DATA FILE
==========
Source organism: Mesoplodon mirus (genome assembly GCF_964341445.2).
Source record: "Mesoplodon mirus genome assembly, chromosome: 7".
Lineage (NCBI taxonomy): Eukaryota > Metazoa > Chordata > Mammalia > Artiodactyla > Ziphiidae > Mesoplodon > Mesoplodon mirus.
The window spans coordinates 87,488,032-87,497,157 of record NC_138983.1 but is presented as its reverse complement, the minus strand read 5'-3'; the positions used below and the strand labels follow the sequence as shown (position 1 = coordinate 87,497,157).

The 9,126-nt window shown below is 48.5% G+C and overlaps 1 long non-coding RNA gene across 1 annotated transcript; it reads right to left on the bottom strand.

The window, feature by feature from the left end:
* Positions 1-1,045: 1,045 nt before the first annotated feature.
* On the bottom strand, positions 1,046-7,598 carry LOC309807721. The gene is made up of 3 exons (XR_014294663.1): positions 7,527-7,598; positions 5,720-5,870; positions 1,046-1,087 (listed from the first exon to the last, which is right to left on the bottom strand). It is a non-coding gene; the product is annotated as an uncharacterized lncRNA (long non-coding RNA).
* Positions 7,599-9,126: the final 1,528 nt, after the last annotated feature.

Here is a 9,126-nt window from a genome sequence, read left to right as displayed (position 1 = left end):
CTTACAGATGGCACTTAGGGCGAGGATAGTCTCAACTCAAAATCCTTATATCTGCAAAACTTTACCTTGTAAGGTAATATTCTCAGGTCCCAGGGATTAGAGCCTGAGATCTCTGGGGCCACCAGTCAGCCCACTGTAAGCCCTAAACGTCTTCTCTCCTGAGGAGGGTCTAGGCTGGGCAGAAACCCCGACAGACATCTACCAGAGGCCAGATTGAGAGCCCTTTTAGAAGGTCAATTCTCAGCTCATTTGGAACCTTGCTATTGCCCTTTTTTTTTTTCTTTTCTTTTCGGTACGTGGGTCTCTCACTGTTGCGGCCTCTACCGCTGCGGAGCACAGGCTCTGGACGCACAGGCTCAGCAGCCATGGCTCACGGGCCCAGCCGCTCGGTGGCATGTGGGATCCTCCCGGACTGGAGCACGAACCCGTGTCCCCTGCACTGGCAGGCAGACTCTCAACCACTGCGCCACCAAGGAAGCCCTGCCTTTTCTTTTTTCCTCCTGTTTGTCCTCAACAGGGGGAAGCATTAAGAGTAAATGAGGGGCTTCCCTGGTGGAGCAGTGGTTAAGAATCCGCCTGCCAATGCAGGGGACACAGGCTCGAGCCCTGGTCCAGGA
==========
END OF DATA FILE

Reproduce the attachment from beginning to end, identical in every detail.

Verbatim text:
Source organism: Mesoplodon mirus (genome assembly GCF_964341445.2).
Source record: "Mesoplodon mirus genome assembly, chromosome: 7".
Lineage (NCBI taxonomy): Eukaryota > Metazoa > Chordata > Mammalia > Artiodactyla > Ziphiidae > Mesoplodon > Mesoplodon mirus.
The window spans coordinates 87,488,032-87,497,157 of record NC_138983.1 but is presented as its reverse complement, the minus strand read 5'-3'; the positions used below and the strand labels follow the sequence as shown (position 1 = coordinate 87,497,157).

The 9,126-nt window shown below is 48.5% G+C and overlaps 1 long non-coding RNA gene across 1 annotated transcript; it reads right to left on the bottom strand.

The window, feature by feature from the left end:
* Positions 1-1,045: 1,045 nt before the first annotated feature.
* On the bottom strand, positions 1,046-7,598 carry LOC309807721. The gene is made up of 3 exons (XR_014294663.1): positions 7,527-7,598; positions 5,720-5,870; positions 1,046-1,087 (listed from the first exon to the last, which is right to left on the bottom strand). It is a non-coding gene; the product is annotated as an uncharacterized lncRNA (long non-coding RNA).
* Positions 7,599-9,126: the final 1,528 nt, after the last annotated feature.

Here is a 9,126-nt window from a genome sequence, read left to right as displayed (position 1 = left end):
CTTACAGATGGCACTTAGGGCGAGGATAGTCTCAACTCAAAATCCTTATATCTGCAAAACTTTACCTTGTAAGGTAATATTCTCAGGTCCCAGGGATTAGAGCCTGAGATCTCTGGGGCCACCAGTCAGCCCACTGTAAGCCCTAAACGTCTTCTCTCCTGAGGAGGGTCTAGGCTGGGCAGAAACCCCGACAGACATCTACCAGAGGCCAGATTGAGAGCCCTTTTAGAAGGTCAATTCTCAGCTCATTTGGAACCTTGCTATTGCCCTTTTTTTTTTTCTTTTCTTTTCGGTACGTGGGTCTCTCACTGTTGCGGCCTCTACCGCTGCGGAGCACAGGCTCTGGACGCACAGGCTCAGCAGCCATGGCTCACGGGCCCAGCCGCTCGGTGGCATGTGGGATCCTCCCGGACTGGAGCACGAACCCGTGTCCCCTGCACTGGCAGGCAGACTCTCAACCACTGCGCCACCAAGGAAGCCCTGCCTTTTCTTTTTTCCTCCTGTTTGTCCTCAACAGGGGGAAGCATTAAGAGTAAATGAGGGGCTTCCCTGGTGGAGCAGTGGTTAAGAATCCGCCTGCCAATGCAGGGGACACAGGCTCGAGCCCTGGTCCAGGA